It looks like the answer is probably.
Looking at the implementation of
ByteBuffer, it uses
DirectByteBuffer under the hood. Taking a look at the implementation source code of Android, it has this comment:
Constructs a new direct byte buffer of
the given capacity on newly allocated
OS memory. The memory will have been
So, when you allocate a buffer, all of the memory contents will be initialized to zero. The oracle implementation also does this zeroing.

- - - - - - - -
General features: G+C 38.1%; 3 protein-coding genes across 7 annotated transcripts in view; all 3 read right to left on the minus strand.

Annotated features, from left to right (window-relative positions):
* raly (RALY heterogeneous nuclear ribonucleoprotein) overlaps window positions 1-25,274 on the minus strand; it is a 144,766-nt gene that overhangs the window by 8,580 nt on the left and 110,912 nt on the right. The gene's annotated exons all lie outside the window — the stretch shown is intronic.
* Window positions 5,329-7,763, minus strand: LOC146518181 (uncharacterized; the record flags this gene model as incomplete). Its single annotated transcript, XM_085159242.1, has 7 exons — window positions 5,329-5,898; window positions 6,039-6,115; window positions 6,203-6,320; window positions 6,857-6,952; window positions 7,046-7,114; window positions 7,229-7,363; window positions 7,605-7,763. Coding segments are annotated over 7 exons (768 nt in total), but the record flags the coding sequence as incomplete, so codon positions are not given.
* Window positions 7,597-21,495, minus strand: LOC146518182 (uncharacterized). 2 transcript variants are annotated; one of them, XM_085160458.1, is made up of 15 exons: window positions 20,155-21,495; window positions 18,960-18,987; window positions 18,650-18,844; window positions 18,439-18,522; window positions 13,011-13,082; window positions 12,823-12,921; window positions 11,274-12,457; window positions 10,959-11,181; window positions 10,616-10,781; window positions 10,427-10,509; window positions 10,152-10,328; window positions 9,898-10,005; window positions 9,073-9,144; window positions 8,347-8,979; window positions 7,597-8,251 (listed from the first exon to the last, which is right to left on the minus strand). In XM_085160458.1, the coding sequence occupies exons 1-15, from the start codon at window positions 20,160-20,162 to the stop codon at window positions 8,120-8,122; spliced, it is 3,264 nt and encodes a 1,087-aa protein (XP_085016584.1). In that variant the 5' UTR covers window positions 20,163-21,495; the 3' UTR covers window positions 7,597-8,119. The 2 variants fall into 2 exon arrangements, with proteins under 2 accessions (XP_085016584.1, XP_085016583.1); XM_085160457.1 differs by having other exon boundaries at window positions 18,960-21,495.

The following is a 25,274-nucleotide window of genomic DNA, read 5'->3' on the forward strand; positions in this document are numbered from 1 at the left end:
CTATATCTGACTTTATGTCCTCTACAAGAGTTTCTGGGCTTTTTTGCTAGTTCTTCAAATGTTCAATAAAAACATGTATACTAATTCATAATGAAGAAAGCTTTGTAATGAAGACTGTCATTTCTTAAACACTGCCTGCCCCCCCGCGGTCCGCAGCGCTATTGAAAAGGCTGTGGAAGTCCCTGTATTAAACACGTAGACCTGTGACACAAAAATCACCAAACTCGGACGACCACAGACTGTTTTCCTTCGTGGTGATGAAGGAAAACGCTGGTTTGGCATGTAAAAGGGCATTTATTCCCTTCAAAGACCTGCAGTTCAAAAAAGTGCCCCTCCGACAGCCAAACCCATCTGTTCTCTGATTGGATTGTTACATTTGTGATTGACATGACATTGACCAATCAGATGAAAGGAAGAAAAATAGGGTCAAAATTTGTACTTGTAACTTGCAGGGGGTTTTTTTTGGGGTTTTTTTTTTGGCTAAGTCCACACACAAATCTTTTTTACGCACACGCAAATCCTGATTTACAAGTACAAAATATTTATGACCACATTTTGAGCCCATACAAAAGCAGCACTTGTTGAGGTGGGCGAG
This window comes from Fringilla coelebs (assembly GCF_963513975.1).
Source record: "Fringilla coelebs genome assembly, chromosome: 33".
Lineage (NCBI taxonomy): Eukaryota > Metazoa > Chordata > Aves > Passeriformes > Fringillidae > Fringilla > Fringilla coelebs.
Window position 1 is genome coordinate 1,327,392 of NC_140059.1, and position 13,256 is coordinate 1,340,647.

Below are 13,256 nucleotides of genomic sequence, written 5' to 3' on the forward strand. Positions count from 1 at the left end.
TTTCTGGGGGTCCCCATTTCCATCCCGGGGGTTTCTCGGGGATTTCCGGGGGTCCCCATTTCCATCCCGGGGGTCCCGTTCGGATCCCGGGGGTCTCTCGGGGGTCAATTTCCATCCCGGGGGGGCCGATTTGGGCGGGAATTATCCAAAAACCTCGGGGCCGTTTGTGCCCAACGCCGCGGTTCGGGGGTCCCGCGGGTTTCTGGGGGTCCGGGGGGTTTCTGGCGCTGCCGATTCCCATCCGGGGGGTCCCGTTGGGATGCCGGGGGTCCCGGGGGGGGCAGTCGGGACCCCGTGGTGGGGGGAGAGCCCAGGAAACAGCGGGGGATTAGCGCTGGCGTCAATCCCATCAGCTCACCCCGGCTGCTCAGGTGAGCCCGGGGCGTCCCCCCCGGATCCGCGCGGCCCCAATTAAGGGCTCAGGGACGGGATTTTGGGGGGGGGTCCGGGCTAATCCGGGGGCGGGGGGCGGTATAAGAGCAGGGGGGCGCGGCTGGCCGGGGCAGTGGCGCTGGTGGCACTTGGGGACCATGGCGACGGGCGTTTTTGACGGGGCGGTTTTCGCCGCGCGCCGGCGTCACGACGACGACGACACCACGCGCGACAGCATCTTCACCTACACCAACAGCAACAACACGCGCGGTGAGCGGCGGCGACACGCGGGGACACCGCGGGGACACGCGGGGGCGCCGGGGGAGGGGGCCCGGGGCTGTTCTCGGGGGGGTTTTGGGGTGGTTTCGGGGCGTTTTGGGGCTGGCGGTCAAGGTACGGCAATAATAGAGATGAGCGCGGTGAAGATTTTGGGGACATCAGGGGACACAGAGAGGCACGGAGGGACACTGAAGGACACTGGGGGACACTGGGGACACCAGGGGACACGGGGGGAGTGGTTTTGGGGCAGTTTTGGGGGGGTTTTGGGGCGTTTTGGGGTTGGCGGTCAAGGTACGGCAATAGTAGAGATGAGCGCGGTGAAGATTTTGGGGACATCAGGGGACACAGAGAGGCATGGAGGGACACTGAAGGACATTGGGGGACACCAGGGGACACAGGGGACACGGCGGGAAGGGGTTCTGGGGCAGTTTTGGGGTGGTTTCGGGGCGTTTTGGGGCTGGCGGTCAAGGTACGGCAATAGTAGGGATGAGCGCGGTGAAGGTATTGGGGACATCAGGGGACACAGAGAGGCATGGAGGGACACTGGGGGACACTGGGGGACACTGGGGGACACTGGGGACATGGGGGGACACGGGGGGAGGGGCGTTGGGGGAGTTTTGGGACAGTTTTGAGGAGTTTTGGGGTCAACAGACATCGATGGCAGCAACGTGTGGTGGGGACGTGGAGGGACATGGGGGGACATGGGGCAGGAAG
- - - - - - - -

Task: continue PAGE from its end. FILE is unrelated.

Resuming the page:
This is an implementation detail though. Since the javadoc says nothing about the zeroing, it's technically incorrect to rely on it. To be correct, you should really zero the buffer yourself. In practice, if you're really worried about performance for some reason, you could leave it out, but be warned that some implementations of the JVM might not do this zeroing.